The U.S. dominated the rest of the world in nanotech funding and new patents last year, as U.S. government funding, corporate spending, and VC investment in nanotech collectively reached $6.4 billion in 2009. But according to a new report from Lux Research, countries such as China and Russia launched new challenges to U.S. dominance in 2009, while smaller players such as Japan, Germany and South Korea surpassed the… read more

Gold ‘nano-bullets’ shoot down tumours

November 5, 2003

Gold “nano-bullets” — tiny silica particles plated with gold and heated with near-infrared light — could seek and destroy inoperable human cancers, researchers report in the Proceedings of the National Academy of Sciences.

“We believe that we should also be able to treat very small metastases, not detected yet,” said Jennifer West, who led the study at Rice University,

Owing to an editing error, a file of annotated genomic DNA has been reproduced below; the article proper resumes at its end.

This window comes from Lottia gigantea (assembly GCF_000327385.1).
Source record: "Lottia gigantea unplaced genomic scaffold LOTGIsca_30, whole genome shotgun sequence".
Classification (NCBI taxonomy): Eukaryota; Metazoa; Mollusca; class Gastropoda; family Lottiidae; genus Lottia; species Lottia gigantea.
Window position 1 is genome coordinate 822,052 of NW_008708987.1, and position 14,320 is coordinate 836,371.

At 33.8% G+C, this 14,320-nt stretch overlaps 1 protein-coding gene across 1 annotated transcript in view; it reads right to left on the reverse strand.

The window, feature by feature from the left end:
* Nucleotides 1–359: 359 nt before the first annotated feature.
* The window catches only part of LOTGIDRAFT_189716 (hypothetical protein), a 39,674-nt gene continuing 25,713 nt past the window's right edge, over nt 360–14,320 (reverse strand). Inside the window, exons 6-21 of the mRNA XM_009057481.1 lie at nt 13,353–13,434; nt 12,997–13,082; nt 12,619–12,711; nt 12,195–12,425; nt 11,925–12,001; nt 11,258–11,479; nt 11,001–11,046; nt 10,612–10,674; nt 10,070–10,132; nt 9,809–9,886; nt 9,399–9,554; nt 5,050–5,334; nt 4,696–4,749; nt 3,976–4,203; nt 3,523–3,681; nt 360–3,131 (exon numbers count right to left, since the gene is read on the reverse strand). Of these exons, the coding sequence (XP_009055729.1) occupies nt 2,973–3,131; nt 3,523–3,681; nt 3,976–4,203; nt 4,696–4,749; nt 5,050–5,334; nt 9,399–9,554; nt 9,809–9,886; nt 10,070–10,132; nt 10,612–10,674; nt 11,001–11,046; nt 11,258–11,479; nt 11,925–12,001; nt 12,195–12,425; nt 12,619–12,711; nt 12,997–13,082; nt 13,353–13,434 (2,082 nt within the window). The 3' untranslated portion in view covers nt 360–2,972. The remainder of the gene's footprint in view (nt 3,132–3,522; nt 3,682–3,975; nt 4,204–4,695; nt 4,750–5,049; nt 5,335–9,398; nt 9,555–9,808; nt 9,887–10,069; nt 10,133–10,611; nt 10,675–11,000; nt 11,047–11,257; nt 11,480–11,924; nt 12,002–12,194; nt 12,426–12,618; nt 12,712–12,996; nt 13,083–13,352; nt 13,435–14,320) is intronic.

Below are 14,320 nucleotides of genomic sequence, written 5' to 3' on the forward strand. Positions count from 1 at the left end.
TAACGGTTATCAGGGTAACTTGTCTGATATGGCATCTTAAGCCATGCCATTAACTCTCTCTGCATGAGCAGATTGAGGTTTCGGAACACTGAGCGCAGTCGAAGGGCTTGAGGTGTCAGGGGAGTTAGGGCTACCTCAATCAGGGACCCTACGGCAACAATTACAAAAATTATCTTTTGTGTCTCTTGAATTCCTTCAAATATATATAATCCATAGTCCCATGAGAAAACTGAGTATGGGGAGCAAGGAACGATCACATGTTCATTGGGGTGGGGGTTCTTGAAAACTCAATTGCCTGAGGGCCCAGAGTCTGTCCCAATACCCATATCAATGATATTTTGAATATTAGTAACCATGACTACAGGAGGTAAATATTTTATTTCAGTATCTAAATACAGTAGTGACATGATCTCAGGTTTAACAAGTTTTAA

How to build a superluminal computer

March 9, 2010

Superluminal (faster-than-light) hypercomputers could be created by taking advantage of the nonlocal phenomenon (instant changes to a distant entangled particle), say Volkmar Putz and Karl Svozil at the Vienna University of Technology.

For example, light traveling through a vacuum can be made to spontaneously form into an electron-positron pair–an entangled pair–which then recombine to form a photon again. This process happens instantaneously, allowing the photon to effectively “jump” across… read more

Asteroid mining company Planetary Resources live webcast

April 24, 2012


Dr. Peter Diamandis has announced a live webcast of the company’s announcement at 10:30 a.m. PDT Tuesday April 24 of a “new space venture with the mission to help ensure humanity’s prosperity.”

Broadcasting live with Ustream

Anthrax Dispute, Bioshield Woes

October 2, 2006

Project Bioshield, which promised to build national drug stockpiles to be used in case of a bioterror attack, has been put off until at least 2008 — and maybe later.

Strongest Material Ever Tested

July 18, 2008
Illustration showning the one-atom-thick atomic structure of graphene (Jeffrey Kysar, Columbia University)

In a strain measurement using perfect samples of graphene, Columbia University researchers have confirmed that is the strongest material ever tested.